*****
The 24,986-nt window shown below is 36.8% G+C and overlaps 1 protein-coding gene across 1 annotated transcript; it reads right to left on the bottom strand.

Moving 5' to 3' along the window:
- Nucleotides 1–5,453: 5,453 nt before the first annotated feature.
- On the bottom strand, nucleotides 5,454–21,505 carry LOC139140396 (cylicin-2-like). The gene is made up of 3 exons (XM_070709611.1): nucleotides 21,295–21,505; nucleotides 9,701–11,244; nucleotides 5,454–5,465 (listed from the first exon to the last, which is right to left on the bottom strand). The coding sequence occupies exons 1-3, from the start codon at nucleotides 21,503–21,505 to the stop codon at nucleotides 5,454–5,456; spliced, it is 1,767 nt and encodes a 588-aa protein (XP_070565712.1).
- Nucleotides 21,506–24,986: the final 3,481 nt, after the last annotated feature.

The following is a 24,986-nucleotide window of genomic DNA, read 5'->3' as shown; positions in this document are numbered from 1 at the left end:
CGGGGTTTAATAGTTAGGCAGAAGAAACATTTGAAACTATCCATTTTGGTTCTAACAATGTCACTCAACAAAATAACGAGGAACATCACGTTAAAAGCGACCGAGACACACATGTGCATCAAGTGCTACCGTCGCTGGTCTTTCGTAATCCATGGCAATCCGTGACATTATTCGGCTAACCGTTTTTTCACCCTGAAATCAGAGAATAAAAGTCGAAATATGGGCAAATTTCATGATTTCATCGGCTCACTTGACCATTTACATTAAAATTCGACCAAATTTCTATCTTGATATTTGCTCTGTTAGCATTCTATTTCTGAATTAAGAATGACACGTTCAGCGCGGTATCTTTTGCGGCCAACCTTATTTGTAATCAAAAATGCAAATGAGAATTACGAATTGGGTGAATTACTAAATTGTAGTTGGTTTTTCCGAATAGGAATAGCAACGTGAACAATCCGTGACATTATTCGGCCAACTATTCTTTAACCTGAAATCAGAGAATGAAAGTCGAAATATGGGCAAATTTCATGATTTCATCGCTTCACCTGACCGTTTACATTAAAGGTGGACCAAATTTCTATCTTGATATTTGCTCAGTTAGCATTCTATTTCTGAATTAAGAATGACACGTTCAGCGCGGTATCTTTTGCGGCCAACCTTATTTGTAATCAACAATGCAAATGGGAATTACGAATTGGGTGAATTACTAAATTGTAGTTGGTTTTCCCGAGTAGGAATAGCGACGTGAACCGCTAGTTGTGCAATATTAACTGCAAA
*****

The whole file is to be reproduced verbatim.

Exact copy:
The 24,986-nt window shown below is 36.8% G+C and overlaps 1 protein-coding gene across 1 annotated transcript; it reads right to left on the bottom strand.

Moving 5' to 3' along the window:
- Nucleotides 1–5,453: 5,453 nt before the first annotated feature.
- On the bottom strand, nucleotides 5,454–21,505 carry LOC139140396 (cylicin-2-like). The gene is made up of 3 exons (XM_070709611.1): nucleotides 21,295–21,505; nucleotides 9,701–11,244; nucleotides 5,454–5,465 (listed from the first exon to the last, which is right to left on the bottom strand). The coding sequence occupies exons 1-3, from the start codon at nucleotides 21,503–21,505 to the stop codon at nucleotides 5,454–5,456; spliced, it is 1,767 nt and encodes a 588-aa protein (XP_070565712.1).
- Nucleotides 21,506–24,986: the final 3,481 nt, after the last annotated feature.

The following is a 24,986-nucleotide window of genomic DNA, read 5'->3' as shown; positions in this document are numbered from 1 at the left end:
CGGGGTTTAATAGTTAGGCAGAAGAAACATTTGAAACTATCCATTTTGGTTCTAACAATGTCACTCAACAAAATAACGAGGAACATCACGTTAAAAGCGACCGAGACACACATGTGCATCAAGTGCTACCGTCGCTGGTCTTTCGTAATCCATGGCAATCCGTGACATTATTCGGCTAACCGTTTTTTCACCCTGAAATCAGAGAATAAAAGTCGAAATATGGGCAAATTTCATGATTTCATCGGCTCACTTGACCATTTACATTAAAATTCGACCAAATTTCTATCTTGATATTTGCTCTGTTAGCATTCTATTTCTGAATTAAGAATGACACGTTCAGCGCGGTATCTTTTGCGGCCAACCTTATTTGTAATCAAAAATGCAAATGAGAATTACGAATTGGGTGAATTACTAAATTGTAGTTGGTTTTTCCGAATAGGAATAGCAACGTGAACAATCCGTGACATTATTCGGCCAACTATTCTTTAACCTGAAATCAGAGAATGAAAGTCGAAATATGGGCAAATTTCATGATTTCATCGCTTCACCTGACCGTTTACATTAAAGGTGGACCAAATTTCTATCTTGATATTTGCTCAGTTAGCATTCTATTTCTGAATTAAGAATGACACGTTCAGCGCGGTATCTTTTGCGGCCAACCTTATTTGTAATCAACAATGCAAATGGGAATTACGAATTGGGTGAATTACTAAATTGTAGTTGGTTTTCCCGAGTAGGAATAGCGACGTGAACCGCTAGTTGTGCAATATTAACTGCAAA